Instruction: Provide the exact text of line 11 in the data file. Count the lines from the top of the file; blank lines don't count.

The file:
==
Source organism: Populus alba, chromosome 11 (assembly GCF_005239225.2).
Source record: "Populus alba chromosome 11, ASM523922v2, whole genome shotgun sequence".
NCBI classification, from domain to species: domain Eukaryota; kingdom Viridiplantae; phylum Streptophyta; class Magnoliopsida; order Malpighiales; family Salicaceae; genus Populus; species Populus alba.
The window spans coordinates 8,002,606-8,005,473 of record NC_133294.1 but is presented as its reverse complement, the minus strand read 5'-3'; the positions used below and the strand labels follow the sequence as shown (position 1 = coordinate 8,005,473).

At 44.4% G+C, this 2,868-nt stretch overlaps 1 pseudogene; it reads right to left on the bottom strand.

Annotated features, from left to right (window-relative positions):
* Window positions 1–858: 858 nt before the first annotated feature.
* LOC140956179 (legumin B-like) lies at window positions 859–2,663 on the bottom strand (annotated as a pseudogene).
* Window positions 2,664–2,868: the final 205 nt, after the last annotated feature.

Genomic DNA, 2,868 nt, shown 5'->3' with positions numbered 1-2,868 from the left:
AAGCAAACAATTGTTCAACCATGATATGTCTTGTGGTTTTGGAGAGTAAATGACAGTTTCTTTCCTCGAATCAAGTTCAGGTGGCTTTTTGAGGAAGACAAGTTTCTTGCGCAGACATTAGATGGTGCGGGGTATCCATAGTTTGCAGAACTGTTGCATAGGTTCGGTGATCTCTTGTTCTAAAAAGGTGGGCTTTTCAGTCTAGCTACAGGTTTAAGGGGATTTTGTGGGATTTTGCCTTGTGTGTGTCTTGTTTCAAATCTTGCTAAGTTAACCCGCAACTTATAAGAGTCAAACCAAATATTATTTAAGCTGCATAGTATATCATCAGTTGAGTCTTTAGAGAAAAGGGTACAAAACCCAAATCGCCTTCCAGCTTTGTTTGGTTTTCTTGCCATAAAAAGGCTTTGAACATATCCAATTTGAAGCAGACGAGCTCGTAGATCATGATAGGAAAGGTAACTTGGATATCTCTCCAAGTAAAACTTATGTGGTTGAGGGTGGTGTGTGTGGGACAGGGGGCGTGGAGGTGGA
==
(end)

AAGCAAACAATTGTTCAACCATGATATGTCTTGTGGTTTTGGAGAGTAAATGACAGTTTCTTTCCTCGAATCAAGTTCAGGTGGCTTTTTGAGGAAGACAAGTTTCTTGCGCAGACATTAGATGGTGCGGGGTATCCATAGTTTGCAGAACTGTTGCATAGGTTCGGTGATCTCTTGTTCTAAAAAGGTGGGCTTTTCAGTCTAGCTACAGGTTTAAGGGGATTTTGTGGGATTTTGCCTTGTGTGTGTCTTGTTTCAAATCTTGCTAAGTTAACCCGCAACTTATAAGAGTCAAACCAAATATTATTTAAGCTGCATAGTATATCATCAGTTGAGTCTTTAGAGAAAAGGGTACAAAACCCAAATCGCCTTCCAGCTTTGTTTGGTTTTCTTGCCATAAAAAGGCTTTGAACATATCCAATTTGAAGCAGACGAGCTCGTAGATCATGATAGGAAAGGTAACTTGGATATCTCTCCAAGTAAAACTTATGTGGTTGAGGGTGGTGTGTGTGGGACAGGGGGCGTGGAGGTGGA